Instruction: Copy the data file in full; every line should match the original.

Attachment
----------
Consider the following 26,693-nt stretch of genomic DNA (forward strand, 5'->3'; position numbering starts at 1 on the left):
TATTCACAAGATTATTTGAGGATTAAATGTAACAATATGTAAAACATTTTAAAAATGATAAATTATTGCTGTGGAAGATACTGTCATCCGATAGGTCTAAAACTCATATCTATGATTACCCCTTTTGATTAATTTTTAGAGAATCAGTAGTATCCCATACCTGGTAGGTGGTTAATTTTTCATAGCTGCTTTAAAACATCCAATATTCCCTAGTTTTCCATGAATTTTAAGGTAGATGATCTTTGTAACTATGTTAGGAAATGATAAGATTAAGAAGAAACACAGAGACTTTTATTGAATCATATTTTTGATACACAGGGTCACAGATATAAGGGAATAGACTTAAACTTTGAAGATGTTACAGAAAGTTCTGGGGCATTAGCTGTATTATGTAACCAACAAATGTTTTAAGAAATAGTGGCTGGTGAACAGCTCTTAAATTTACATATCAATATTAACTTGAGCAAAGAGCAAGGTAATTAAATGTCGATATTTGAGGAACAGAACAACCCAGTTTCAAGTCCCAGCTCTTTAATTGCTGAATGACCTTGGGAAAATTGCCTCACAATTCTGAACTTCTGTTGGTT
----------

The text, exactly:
Consider the following 26,693-nt stretch of genomic DNA (forward strand, 5'->3'; position numbering starts at 1 on the left):
TATTCACAAGATTATTTGAGGATTAAATGTAACAATATGTAAAACATTTTAAAAATGATAAATTATTGCTGTGGAAGATACTGTCATCCGATAGGTCTAAAACTCATATCTATGATTACCCCTTTTGATTAATTTTTAGAGAATCAGTAGTATCCCATACCTGGTAGGTGGTTAATTTTTCATAGCTGCTTTAAAACATCCAATATTCCCTAGTTTTCCATGAATTTTAAGGTAGATGATCTTTGTAACTATGTTAGGAAATGATAAGATTAAGAAGAAACACAGAGACTTTTATTGAATCATATTTTTGATACACAGGGTCACAGATATAAGGGAATAGACTTAAACTTTGAAGATGTTACAGAAAGTTCTGGGGCATTAGCTGTATTATGTAACCAACAAATGTTTTAAGAAATAGTGGCTGGTGAACAGCTCTTAAATTTACATATCAATATTAACTTGAGCAAAGAGCAAGGTAATTAAATGTCGATATTTGAGGAACAGAACAACCCAGTTTCAAGTCCCAGCTCTTTAATTGCTGAATGACCTTGGGAAAATTGCCTCACAATTCTGAACTTCTGTTGGTT